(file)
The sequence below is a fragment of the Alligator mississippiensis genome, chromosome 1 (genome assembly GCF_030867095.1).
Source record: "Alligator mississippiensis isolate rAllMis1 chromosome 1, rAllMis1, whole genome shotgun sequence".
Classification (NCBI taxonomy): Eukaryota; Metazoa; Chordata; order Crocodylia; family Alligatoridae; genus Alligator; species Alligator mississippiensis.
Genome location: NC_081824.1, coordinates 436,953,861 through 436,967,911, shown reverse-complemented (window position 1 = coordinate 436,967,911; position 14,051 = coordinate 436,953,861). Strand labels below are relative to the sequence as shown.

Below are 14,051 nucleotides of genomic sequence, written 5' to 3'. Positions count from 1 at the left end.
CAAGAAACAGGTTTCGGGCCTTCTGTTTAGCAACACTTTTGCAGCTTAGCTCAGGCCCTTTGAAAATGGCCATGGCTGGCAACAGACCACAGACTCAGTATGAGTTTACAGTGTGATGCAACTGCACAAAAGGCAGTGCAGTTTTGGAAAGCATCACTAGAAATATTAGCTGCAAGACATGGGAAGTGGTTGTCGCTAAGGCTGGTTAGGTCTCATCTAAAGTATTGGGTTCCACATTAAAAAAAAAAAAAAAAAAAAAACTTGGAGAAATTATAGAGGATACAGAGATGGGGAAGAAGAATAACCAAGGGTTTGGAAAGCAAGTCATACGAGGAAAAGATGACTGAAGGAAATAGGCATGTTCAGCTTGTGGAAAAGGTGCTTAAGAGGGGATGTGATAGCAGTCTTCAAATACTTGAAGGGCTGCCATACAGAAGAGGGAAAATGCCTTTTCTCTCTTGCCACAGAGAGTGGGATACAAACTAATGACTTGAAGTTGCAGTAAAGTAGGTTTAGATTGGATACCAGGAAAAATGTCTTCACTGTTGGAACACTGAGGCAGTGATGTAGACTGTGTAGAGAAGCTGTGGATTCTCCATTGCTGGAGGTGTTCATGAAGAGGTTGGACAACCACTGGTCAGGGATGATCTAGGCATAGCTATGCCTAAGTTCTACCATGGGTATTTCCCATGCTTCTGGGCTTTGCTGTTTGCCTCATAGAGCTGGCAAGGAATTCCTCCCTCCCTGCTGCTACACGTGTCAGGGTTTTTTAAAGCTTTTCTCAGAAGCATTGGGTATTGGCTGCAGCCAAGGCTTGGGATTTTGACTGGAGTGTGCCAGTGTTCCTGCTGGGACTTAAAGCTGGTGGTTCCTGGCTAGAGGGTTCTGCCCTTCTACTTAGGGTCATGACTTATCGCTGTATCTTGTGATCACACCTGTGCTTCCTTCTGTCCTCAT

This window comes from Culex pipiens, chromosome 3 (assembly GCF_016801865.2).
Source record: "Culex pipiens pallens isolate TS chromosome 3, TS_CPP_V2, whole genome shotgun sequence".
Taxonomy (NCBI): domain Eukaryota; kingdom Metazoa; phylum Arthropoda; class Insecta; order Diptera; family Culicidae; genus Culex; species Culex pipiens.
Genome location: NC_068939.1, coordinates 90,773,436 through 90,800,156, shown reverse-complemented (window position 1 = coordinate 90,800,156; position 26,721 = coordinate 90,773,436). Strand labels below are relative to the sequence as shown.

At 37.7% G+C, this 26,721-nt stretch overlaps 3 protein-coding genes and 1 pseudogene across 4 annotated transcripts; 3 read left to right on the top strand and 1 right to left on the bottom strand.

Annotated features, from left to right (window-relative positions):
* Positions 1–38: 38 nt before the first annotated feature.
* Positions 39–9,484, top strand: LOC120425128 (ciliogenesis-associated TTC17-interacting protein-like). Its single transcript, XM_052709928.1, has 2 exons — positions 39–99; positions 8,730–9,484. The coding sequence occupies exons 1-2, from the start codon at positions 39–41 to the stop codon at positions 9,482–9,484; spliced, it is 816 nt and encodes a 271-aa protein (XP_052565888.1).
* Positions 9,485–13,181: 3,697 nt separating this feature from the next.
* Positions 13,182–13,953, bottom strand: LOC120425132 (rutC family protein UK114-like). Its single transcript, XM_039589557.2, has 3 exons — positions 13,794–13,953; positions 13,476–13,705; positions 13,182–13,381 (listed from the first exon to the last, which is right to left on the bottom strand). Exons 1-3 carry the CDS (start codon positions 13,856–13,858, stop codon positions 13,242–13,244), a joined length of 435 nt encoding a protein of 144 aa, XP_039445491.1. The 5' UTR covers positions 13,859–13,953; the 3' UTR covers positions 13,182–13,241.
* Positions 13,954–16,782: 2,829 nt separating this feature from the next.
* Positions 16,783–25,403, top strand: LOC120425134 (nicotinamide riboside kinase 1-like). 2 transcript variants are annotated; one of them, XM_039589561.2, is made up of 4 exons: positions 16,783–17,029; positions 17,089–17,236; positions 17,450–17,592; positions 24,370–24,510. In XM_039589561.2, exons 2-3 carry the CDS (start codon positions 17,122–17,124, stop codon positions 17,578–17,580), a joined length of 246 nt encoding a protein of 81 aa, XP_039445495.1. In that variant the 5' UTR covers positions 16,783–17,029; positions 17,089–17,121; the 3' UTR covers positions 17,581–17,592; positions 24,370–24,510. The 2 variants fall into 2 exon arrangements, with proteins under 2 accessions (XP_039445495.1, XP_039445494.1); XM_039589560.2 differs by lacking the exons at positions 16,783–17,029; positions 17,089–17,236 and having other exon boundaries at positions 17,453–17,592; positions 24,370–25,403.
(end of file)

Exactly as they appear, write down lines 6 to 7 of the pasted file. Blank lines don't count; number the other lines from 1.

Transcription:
CAAGAAACAGGTTTCGGGCCTTCTGTTTAGCAACACTTTTGCAGCTTAGCTCAGGCCCTTTGAAAATGGCCATGGCTGGCAACAGACCACAGACTCAGTATGAGTTTACAGTGTGATGCAACTGCACAAAAGGCAGTGCAGTTTTGGAAAGCATCACTAGAAATATTAGCTGCAAGACATGGGAAGTGGTTGTCGCTAAGGCTGGTTAGGTCTCATCTAAAGTATTGGGTTCCACATTAAAAAAAAAAAAAAAAAAAAAACTTGGAGAAATTATAGAGGATACAGAGATGGGGAAGAAGAATAACCAAGGGTTTGGAAAGCAAGTCATACGAGGAAAAGATGACTGAAGGAAATAGGCATGTTCAGCTTGTGGAAAAGGTGCTTAAGAGGGGATGTGATAGCAGTCTTCAAATACTTGAAGGGCTGCCATACAGAAGAGGGAAAATGCCTTTTCTCTCTTGCCACAGAGAGTGGGATACAAACTAATGACTTGAAGTTGCAGTAAAGTAGGTTTAGATTGGATACCAGGAAAAATGTCTTCACTGTTGGAACACTGAGGCAGTGATGTAGACTGTGTAGAGAAGCTGTGGATTCTCCATTGCTGGAGGTGTTCATGAAGAGGTTGGACAACCACTGGTCAGGGATGATCTAGGCATAGCTATGCCTAAGTTCTACCATGGGTATTTCCCATGCTTCTGGGCTTTGCTGTTTGCCTCATAGAGCTGGCAAGGAATTCCTCCCTCCCTGCTGCTACACGTGTCAGGGTTTTTTAAAGCTTTTCTCAGAAGCATTGGGTATTGGCTGCAGCCAAGGCTTGGGATTTTGACTGGAGTGTGCCAGTGTTCCTGCTGGGACTTAAAGCTGGTGGTTCCTGGCTAGAGGGTTCTGCCCTTCTACTTAGGGTCATGACTTATCGCTGTATCTTGTGATCACACCTGTGCTTCCTTCTGTCCTCAT

This window comes from Culex pipiens, chromosome 3 (assembly GCF_016801865.2).